To garden, or not to garden?
That was the question put forth by writer Paul Knowles at the Leaside Garden Society meeting on Oct. 8.
Knowles was the guest speaker as part of the society’s session called ‘Escaping Eden’ at the Leaside Library. He discussed the magic and wonder that comes with gardening and nailed down what makes gardeners like him tick.
“I love speaking to groups of gardeners,” he said. “Gardeners are very special people and I would like to commend you for the stuff you do. What you do gets noticed maybe weeks or months after you do it.”
Knowles asked gardeners at the session why they do what they do.
“We garden in the rain…covered in mud,” he said. “We rejoice in the richness of rotten manure. What makes a gardener a gardener?”
Knowles said all gardeners have their own story of how they started creating beauty. His story includes magic, wonder and a little help from Mother Nature.
“My dad was an absolutely devoted gardener,” he said. “His idea of a garden is quite different from mine today. His idea of a perfect garden was three acres of potatoes and a son with a hoe.”
Knowles grew up in the small town of Eden, Ont. The thoughts and memories of this place were the inspiration for his latest book, Escaping Eden.
“It’s not a theological treatise,” he said. “In fact, the first part of the book talks about how I became a gardener.”
As a kid harvesting potatoes and cucumbers, Knowles decided he would never garden again.
“I vowed that if I ever escaped Eden, I would never garden as long as I lived, ever,” he said.
Like most adolescent statements about the future, Knowles was proved wrong.
He moved to New Hamburg, Ont. to work as publisher of a newspaper. There, he met two people: his wife Mary and Paul Knowles the gardening expeditionary.
“She tricked me. She didn’t mention when I was falling in love with her that she was a dedicated gardener,” he said of how his wife tried to show him the beauty of gardening. “She asked me to help and I said no. ‘No, I’m going to sit over here, drink wine and read a book in the shade.’ I stuck by this for maybe a season.”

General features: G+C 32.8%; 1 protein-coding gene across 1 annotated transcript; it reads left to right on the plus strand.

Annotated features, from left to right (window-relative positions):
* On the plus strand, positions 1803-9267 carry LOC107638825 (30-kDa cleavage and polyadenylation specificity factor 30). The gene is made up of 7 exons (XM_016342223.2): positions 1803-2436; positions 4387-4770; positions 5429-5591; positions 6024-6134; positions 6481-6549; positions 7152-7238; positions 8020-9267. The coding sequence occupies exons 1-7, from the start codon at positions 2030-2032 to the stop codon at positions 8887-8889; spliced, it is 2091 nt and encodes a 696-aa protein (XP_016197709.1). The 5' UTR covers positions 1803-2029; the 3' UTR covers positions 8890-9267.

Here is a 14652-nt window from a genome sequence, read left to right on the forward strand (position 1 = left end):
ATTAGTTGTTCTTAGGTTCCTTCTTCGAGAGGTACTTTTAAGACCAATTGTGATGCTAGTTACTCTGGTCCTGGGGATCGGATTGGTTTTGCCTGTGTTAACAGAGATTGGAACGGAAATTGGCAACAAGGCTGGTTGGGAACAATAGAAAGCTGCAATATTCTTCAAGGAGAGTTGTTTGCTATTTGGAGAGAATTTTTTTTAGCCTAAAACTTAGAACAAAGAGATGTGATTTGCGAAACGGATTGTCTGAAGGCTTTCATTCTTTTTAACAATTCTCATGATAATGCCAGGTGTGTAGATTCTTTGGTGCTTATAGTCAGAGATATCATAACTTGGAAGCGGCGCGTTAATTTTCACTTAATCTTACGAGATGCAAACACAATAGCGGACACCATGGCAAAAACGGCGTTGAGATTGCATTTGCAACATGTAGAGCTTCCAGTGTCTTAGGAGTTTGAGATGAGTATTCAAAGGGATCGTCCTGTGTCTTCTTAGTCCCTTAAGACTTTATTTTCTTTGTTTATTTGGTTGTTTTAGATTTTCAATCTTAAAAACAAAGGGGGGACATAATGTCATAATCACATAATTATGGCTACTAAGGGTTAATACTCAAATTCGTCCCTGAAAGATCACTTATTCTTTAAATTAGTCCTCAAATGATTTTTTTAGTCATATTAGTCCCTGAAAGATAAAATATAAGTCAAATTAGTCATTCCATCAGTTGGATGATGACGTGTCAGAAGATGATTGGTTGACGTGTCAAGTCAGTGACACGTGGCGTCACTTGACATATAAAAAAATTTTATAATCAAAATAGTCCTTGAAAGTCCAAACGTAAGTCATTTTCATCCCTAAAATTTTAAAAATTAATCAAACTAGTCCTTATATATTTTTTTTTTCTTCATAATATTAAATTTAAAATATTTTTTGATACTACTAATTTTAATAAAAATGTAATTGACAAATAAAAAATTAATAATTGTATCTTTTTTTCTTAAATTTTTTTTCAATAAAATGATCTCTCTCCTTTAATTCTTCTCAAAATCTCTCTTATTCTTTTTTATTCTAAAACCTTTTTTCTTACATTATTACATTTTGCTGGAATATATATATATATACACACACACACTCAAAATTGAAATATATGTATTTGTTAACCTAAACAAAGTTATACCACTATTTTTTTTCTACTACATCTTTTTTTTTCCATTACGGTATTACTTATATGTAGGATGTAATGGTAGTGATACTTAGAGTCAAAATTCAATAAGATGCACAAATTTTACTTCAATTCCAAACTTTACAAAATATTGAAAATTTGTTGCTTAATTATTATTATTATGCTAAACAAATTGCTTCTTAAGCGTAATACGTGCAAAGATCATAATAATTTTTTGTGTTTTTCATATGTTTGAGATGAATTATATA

But during a trip to England, where he saw the magnificent Sissinghust Castle Gardens, Knowles remembered leaning over to his wife and finally giving in.
“This little bit right here, we could do that in our garden back home. And I became a gardener,” he said. “Mary had chosen exactly the right place to seduce me back to the garden.”
After 10 years of marriage, his wife died from cancer.
“When she passed away and I moved to a new home, I had to make a decision. It wasn’t hard,” he said. “I separated the plants and took at least a sample of everything from Mary’s garden with me.”
Knowles said that before his wife died, she and his father dug up a rose that was at the old house back in Eden.
In his new garden, Knowles planted a hydrangea from his wife’s garden and the rose from Eden.
“I was planting memories and smiles and maybe a couple tears and joy and magic all at once,” he said. “This summer, they both bloomed at the same time.”
Before telling his story, Knowles informed those present that he would not be giving gardening advice. However, at the end he offered some inspiration and a little tidbit to enhance one’s taste for gardening.
“When you are doing your community gardens, you’re not just planting plants. You’re not just fighting weeds. You’re planting magic,” he said, adding that every garden “is dramatically improved with the addition of a wine bar. If you don’t drink wine, start.”
The Leaside Garden Society meets nine times a year. The next meeting is on Nov. 12.